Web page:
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Men's Basketball: Shipley left behind an unparalleled legacy

Men's Basketball: Shipley left behind an unparalleled legacy

Joshua Parrott, April 21, 2001, Daily Advertiser

On a chilly January night, former UL basketball coach Beryl Shipley sat down for an interview with The Daily Advertiser in the living room of his home in Lafayette.

The conversation took place three months before Shipley lost his battle with lung cancer last Friday night in his home. He was 84.

Shipley lifted the local college basketball program to new heights, going 293-126 in 16 seasons from 1957-73. He recorded 15 winning seasons, led the school to seven conference championships and won Coach of the Year honors nine times.

"I'd say that there was more pride in this community than anytime ever, and I'm not bragging," Shipley said at the time. "We had great fans and great people, and they've been good to me all these years."

Under his leadership, the program won five Gulf State Conference championships and the 1964-65 NAIA District 27 title. The Cajuns later reached the NCAA College Tournament in 1970-71 and advanced to the NCAA Tournament as a top 10 program in each of the next two years.

Shipley raised some eyebrows along the way for becoming the first coach from a traditionally white school in the Deep South to recruit black student-athletes, but he said university officials supported the move.

Then after the 1972-73 season, Shipley resigned. The NCAA soon imposed a two-year death penalty on the program, citing multiple rules violations.

"There's no telling what could have happened (if that hadn't happened)," Shipley said. "But I had no recourse. I didn't have any defense. We didn't find out who the accusers were until years later."

Only 46 at the time, Shipley never coached again in college. He posted a 16-30 record with the American Basketball Association's San Diego Conquistadors late in the 1974-75 season before returning to Lafayette and getting into the oil business.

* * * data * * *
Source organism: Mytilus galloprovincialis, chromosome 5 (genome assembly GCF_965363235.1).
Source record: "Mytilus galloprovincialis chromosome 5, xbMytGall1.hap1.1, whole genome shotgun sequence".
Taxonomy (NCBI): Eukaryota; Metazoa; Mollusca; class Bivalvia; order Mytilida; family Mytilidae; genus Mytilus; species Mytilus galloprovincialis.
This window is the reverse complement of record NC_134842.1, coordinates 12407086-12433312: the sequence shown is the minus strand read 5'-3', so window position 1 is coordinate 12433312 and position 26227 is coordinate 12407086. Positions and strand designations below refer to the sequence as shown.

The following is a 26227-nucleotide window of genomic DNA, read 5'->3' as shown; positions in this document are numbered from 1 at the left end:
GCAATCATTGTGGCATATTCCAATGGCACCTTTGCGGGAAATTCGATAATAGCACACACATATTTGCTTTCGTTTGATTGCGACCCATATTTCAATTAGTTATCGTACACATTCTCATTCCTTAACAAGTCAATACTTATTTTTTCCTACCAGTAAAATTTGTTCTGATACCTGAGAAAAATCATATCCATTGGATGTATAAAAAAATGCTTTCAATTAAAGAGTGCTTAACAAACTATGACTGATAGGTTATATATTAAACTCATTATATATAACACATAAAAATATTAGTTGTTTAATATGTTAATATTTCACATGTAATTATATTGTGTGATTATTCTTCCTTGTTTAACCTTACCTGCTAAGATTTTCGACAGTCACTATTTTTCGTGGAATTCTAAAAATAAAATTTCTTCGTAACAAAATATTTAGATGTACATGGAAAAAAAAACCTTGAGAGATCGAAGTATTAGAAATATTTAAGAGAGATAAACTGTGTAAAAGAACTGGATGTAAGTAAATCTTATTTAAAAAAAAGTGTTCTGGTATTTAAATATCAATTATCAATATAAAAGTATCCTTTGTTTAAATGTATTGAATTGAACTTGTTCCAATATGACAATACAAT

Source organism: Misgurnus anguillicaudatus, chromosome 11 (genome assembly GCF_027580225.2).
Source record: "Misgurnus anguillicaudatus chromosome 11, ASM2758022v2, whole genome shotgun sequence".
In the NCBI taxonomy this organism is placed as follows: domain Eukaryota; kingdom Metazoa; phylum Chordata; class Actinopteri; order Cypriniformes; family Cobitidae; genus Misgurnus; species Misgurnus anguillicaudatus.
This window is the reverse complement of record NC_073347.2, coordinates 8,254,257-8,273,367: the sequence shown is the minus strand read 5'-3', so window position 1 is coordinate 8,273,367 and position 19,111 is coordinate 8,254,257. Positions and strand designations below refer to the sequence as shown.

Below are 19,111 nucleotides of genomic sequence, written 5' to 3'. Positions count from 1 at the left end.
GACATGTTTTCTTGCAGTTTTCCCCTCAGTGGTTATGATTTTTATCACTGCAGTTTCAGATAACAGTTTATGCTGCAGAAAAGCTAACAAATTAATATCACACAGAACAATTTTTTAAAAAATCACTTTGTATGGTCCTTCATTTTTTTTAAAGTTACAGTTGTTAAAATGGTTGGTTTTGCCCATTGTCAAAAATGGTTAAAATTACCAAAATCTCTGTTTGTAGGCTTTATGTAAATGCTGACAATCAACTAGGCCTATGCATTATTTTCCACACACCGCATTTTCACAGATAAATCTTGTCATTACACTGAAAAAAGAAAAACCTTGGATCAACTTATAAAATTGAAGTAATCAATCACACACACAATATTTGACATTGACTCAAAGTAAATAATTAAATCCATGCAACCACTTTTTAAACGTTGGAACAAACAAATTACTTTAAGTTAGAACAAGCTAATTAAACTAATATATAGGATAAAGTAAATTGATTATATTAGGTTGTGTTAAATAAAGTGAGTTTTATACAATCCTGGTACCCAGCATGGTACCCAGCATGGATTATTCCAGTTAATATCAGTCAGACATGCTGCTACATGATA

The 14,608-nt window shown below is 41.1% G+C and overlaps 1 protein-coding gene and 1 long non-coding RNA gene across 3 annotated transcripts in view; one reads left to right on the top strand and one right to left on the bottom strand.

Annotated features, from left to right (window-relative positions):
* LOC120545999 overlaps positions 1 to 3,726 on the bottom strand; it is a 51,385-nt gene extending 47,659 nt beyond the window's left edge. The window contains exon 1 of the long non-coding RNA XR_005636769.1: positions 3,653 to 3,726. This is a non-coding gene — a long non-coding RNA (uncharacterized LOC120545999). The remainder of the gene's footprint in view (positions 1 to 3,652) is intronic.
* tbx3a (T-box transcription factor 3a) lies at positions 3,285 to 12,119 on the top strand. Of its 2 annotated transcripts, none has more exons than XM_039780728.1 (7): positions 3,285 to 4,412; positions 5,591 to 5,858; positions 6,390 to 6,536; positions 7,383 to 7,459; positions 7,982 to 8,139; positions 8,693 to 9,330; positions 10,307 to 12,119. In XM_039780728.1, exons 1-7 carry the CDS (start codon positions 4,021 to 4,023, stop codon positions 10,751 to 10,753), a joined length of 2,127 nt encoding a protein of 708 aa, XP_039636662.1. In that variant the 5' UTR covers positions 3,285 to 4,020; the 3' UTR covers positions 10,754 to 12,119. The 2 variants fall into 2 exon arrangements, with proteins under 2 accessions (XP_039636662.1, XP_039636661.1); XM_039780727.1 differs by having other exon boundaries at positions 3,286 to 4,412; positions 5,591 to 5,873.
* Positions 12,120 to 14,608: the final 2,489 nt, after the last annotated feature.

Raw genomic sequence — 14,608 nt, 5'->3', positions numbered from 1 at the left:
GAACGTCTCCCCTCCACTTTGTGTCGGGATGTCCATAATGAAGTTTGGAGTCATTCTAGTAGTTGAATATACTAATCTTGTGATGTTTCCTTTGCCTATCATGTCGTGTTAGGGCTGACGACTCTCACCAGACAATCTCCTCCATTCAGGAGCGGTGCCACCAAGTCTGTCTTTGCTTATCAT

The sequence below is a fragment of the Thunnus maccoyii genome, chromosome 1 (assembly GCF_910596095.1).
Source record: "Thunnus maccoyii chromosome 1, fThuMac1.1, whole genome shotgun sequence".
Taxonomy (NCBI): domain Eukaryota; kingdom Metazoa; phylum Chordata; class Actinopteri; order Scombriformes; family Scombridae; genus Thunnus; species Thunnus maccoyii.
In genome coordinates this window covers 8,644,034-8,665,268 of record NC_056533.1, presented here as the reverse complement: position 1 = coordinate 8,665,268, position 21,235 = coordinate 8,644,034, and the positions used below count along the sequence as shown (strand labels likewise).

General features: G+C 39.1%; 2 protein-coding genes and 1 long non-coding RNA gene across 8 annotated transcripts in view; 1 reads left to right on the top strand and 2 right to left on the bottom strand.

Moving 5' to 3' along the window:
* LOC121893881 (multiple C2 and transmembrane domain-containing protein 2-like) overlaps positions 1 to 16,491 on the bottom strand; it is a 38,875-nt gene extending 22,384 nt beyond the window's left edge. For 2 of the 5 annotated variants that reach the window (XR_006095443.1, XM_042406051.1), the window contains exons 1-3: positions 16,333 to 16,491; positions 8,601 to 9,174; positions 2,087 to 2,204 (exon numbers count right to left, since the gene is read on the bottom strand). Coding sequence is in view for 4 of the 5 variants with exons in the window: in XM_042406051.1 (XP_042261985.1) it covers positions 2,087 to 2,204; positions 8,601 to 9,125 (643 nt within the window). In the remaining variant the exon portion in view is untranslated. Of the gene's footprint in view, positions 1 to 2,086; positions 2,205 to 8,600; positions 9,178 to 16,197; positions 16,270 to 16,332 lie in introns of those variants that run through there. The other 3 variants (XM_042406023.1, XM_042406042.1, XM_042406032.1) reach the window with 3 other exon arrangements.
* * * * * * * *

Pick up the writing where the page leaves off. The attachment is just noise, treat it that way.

Shipley, who eventually retired in Lafayette, said his departure from the college game was especially bitter. But during the last year of his life, Shipley eventually moved on.

"I was very angry, and many times I'd ask my preacher what I could do to be able to forgive if I couldn't forget, but I never got an answer," Shipley said. "Several months back, I finally got one. And I've been able to make my atonement with the good Lord to where I don't even think about those (NCAA) guys anymore."

At the time of Shipley's January interview, the Cajuns had started 3-12 under first-year coach Bob Marlin. Still, Shipley believed in the new coach.

Shipley proved to be prophetic, as the Cajuns closed the regular season with 11 straight wins to clinch a share of the Sun Belt's West Division title.

The two men had become close since Marlin took the job last spring. Shipley said Marlin was the first UL coach to meet with him on a regular basis since he left the program.

"He's a good coach and a hard-worker," Shipley said of Marlin. "And he'll get the job done. It's going to take him some time, but he'll get there. "» The potential is here. You've got great fans, great facilities. If you can get the right people here, it's going to happen."

Ten days after his interview, Shipley was recognized at halftime of UL's game against UL Monroe on Jan. 22 as part of the program's 100-year celebration of basketball.

Shipley was too ill to attend, but he recorded a video message that ran during the halftime ceremony in the Cajundome. Marlin saved the game ball from UL's 84-75 win over ULM that night and gave it to Shipley during a gathering of former players and coaches in his home.

University president Dr. E. Joseph Savoie also presented Shipley with a special memento that celebrated his accomplishments as the program's head coach.

Prior to his death, Shipley had recently been involved with a documentary being produced locally that will look back at the social impact of his coaching career in Lafayette.

A memorial service will be held for Shipley at First Baptist Church at noon today. Visiting hours will be from 9 a.m. until the start of the service.

Multiple former players and coaches from the Shipley era are expected to attend today's memorial service. Those people always held a special place in Shipley's heart.

"I don't guess that there was anybody that coached 16 years in college basketball that had more successful players than I did, and I'm talking about success after basketball," Shipley said. "I'm proud of every one of them."

Athletic Network Footnote:

Please click here for Coach Shipley's Athletic Network Profile.

Please click here for Shipley Footnotes from the 2011 Men's Basketball Reunion.

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